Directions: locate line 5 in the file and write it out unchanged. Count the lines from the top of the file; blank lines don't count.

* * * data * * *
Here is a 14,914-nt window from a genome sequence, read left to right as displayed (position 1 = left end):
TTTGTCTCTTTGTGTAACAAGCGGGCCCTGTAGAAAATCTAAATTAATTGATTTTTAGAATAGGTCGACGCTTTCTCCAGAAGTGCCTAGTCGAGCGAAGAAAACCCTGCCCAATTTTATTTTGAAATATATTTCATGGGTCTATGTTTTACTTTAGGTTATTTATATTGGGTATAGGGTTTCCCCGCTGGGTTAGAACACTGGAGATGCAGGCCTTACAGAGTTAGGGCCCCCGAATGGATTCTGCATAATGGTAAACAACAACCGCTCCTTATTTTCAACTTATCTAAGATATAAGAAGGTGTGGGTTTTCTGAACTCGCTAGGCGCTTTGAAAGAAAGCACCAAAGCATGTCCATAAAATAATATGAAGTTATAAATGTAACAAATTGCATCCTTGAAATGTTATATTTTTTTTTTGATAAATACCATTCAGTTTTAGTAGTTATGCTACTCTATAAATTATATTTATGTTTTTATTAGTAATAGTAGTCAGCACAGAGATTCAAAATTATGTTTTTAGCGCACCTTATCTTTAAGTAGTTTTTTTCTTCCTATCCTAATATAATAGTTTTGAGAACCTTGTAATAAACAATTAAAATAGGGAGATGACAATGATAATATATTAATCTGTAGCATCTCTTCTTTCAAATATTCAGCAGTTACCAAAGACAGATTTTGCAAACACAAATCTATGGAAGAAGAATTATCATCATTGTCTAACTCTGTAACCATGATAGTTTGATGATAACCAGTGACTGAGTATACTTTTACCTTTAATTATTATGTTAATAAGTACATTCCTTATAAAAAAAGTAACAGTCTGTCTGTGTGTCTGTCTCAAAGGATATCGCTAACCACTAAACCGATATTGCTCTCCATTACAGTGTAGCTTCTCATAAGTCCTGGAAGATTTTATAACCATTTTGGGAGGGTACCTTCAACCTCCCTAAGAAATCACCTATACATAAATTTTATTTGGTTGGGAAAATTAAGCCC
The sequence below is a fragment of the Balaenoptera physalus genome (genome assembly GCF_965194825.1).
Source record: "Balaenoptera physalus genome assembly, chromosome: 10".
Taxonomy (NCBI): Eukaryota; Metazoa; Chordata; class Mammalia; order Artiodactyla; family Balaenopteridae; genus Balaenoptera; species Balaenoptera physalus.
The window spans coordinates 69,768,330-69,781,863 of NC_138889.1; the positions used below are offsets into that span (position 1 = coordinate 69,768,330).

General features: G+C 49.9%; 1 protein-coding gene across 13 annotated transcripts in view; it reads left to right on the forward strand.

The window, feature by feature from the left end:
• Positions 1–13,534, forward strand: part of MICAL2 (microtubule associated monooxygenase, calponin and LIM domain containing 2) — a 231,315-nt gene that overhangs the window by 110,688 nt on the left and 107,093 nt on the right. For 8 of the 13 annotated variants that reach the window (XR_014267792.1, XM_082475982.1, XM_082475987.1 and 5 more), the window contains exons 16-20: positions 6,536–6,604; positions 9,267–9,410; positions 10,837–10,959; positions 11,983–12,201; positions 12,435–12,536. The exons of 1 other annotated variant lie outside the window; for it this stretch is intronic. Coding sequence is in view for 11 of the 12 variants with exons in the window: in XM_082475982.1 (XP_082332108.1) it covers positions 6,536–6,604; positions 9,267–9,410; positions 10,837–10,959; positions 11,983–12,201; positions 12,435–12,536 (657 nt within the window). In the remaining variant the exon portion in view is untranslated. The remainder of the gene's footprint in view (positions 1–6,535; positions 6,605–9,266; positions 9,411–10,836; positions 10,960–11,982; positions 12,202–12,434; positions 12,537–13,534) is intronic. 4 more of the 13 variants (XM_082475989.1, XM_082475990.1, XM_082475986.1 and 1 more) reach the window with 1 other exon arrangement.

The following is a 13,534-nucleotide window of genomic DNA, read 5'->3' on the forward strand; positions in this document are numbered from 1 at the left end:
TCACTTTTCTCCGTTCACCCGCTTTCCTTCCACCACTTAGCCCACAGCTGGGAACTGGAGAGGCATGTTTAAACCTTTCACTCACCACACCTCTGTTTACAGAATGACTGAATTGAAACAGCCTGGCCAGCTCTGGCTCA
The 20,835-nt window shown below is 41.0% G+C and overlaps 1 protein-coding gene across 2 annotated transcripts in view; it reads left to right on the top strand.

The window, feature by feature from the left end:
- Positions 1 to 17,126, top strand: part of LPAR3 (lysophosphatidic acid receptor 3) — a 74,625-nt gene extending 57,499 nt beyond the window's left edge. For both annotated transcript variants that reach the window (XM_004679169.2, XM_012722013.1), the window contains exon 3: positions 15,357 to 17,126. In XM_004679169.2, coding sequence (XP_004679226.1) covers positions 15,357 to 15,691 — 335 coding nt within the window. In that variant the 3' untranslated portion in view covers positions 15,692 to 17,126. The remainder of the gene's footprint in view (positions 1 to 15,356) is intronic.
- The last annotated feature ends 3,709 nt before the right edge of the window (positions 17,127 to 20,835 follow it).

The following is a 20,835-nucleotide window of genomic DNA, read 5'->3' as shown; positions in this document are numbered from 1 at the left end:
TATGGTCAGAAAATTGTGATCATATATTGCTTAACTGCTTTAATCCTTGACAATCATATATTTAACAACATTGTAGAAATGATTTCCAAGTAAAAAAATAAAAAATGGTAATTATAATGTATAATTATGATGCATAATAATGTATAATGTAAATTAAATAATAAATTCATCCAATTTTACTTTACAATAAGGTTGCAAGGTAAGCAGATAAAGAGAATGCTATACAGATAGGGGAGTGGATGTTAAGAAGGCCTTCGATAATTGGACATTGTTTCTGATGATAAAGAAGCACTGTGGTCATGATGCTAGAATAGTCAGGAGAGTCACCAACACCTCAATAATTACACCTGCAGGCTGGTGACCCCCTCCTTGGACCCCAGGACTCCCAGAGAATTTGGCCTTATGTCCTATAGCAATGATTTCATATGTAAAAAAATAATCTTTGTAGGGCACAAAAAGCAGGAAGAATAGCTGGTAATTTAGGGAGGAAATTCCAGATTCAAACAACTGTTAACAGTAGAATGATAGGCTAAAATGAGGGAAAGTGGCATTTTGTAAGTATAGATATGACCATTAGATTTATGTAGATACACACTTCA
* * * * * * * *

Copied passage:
Taxonomy (NCBI): Eukaryota; Metazoa; Chordata; class Mammalia; order Artiodactyla; family Balaenopteridae; genus Balaenoptera; species Balaenoptera physalus.